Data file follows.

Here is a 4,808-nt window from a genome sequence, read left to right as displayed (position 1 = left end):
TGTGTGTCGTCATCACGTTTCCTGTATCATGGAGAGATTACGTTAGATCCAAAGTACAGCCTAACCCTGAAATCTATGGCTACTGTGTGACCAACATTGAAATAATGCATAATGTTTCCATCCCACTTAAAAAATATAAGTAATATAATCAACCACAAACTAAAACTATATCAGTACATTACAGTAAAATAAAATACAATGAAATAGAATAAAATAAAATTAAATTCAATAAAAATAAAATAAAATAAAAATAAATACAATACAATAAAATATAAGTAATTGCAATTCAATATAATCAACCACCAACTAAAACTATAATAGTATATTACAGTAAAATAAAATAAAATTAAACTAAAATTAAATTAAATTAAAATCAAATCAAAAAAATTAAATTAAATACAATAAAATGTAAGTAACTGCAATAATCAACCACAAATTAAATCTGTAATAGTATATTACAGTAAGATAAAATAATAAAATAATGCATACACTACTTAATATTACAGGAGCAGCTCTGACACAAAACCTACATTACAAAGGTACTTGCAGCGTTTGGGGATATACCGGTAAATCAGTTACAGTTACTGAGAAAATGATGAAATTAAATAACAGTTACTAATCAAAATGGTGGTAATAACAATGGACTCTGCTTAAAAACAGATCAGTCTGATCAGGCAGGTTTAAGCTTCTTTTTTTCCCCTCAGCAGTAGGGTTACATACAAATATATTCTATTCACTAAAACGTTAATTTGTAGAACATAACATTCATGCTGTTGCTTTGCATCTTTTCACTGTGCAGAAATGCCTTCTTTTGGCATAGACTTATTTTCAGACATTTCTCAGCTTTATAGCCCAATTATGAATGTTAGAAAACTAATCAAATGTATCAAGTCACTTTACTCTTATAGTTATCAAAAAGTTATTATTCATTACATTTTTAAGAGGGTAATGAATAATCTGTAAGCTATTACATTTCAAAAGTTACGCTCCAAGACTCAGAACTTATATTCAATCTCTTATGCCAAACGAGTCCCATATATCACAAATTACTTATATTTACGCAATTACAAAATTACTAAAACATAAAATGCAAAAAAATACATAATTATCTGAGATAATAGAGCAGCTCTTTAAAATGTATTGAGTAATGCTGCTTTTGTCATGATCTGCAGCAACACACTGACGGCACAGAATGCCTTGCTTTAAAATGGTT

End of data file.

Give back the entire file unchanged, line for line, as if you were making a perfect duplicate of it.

Here is a 4,808-nt window from a genome sequence, read left to right as displayed (position 1 = left end):
TGTGTGTCGTCATCACGTTTCCTGTATCATGGAGAGATTACGTTAGATCCAAAGTACAGCCTAACCCTGAAATCTATGGCTACTGTGTGACCAACATTGAAATAATGCATAATGTTTCCATCCCACTTAAAAAATATAAGTAATATAATCAACCACAAACTAAAACTATATCAGTACATTACAGTAAAATAAAATACAATGAAATAGAATAAAATAAAATTAAATTCAATAAAAATAAAATAAAATAAAAATAAATACAATACAATAAAATATAAGTAATTGCAATTCAATATAATCAACCACCAACTAAAACTATAATAGTATATTACAGTAAAATAAAATAAAATTAAACTAAAATTAAATTAAATTAAAATCAAATCAAAAAAATTAAATTAAATACAATAAAATGTAAGTAACTGCAATAATCAACCACAAATTAAATCTGTAATAGTATATTACAGTAAGATAAAATAATAAAATAATGCATACACTACTTAATATTACAGGAGCAGCTCTGACACAAAACCTACATTACAAAGGTACTTGCAGCGTTTGGGGATATACCGGTAAATCAGTTACAGTTACTGAGAAAATGATGAAATTAAATAACAGTTACTAATCAAAATGGTGGTAATAACAATGGACTCTGCTTAAAAACAGATCAGTCTGATCAGGCAGGTTTAAGCTTCTTTTTTTCCCCTCAGCAGTAGGGTTACATACAAATATATTCTATTCACTAAAACGTTAATTTGTAGAACATAACATTCATGCTGTTGCTTTGCATCTTTTCACTGTGCAGAAATGCCTTCTTTTGGCATAGACTTATTTTCAGACATTTCTCAGCTTTATAGCCCAATTATGAATGTTAGAAAACTAATCAAATGTATCAAGTCACTTTACTCTTATAGTTATCAAAAAGTTATTATTCATTACATTTTTAAGAGGGTAATGAATAATCTGTAAGCTATTACATTTCAAAAGTTACGCTCCAAGACTCAGAACTTATATTCAATCTCTTATGCCAAACGAGTCCCATATATCACAAATTACTTATATTTACGCAATTACAAAATTACTAAAACATAAAATGCAAAAAAATACATAATTATCTGAGATAATAGAGCAGCTCTTTAAAATGTATTGAGTAATGCTGCTTTTGTCATGATCTGCAGCAACACACTGACGGCACAGAATGCCTTGCTTTAAAATGGTT